BBC News reports that British “doctors are keeping cancer patients in the dark about expensive new drugs that could extend their lives.” Why? Rationing under the UK’s single-payer health care. Single-payer advocates Lyn Gullette and Barry Karlin have done something similar to Camera readers regarding health care reform options (Guest Opinion, September 3). They are trying to ration ideas.
Gullette and Karlin claim that “our choices” in changing health policy include either various ways of increasing political intervention in medicine, or doing nothing. They neglect to mention reforms that increase individual liberty by decreasing political intervention. After all, politicians control almost half of all medical spending in the U.S. and subject insurance, doctors, and treatments to many more controls. Are they, like the British doctors withholding treatment options, deliberately not mentioning free-market health reforms?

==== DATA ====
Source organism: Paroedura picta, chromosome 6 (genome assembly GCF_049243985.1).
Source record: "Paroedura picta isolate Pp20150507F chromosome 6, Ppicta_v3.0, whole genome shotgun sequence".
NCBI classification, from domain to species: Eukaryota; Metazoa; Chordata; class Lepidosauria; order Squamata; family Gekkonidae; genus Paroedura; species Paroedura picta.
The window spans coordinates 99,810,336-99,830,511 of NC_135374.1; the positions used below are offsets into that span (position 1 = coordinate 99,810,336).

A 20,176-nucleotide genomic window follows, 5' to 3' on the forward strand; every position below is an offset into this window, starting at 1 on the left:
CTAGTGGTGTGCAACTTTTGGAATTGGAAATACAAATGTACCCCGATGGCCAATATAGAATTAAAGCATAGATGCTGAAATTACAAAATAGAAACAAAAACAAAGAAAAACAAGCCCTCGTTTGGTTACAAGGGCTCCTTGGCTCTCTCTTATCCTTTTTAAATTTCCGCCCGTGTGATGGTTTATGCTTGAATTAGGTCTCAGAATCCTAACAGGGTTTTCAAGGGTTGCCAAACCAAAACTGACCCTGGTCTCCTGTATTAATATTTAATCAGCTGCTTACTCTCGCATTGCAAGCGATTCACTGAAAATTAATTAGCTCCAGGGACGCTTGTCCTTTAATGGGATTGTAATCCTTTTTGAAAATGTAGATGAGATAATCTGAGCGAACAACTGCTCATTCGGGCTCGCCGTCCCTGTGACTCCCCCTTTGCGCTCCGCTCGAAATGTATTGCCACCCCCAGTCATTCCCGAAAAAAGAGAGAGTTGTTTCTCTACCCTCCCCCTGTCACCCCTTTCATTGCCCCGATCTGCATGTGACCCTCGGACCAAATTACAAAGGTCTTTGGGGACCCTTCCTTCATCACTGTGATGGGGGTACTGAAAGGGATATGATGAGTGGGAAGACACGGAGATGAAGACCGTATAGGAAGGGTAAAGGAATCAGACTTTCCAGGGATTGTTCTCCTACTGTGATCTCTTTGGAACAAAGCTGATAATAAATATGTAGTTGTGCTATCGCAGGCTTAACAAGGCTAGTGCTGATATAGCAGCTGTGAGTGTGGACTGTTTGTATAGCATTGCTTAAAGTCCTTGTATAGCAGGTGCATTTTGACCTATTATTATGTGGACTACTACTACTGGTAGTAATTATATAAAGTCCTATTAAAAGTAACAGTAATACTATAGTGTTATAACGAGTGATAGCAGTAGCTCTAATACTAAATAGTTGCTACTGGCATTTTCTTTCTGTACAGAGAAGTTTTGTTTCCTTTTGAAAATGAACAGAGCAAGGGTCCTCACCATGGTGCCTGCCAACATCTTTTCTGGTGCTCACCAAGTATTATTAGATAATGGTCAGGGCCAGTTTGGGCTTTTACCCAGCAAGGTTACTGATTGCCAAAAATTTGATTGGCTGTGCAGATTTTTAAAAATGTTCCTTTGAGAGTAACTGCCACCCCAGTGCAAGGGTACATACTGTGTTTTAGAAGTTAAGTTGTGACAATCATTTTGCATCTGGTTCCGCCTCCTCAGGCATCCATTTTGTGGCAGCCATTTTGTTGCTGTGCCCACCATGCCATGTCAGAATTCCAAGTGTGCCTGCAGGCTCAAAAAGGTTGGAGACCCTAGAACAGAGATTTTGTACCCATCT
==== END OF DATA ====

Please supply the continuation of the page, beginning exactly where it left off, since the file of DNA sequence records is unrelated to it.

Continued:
Gullette and Karlin decry “‘pretend’ reform that advances profits to the insurance industry or prevents effective change.” So why do they not explain how free-market reforms can address this? Current law punishes us for buying insurance directly from insurers rather than through our employer. It forbids us from buying more affordable policies available in other states. These policies coddle insurance companies and shield them from competition.
British doctors withheld treatment options so as not to “distress, upset or confuse” patients. But British patients deserve to know the ill effects of politically-controlled medicine. So do American readers. Gullette and Karlin should be honest brokers when claiming to present a menu of health care reform options.
Thanks to Ari Armstrong for suggesting that the authors were rationing ideas.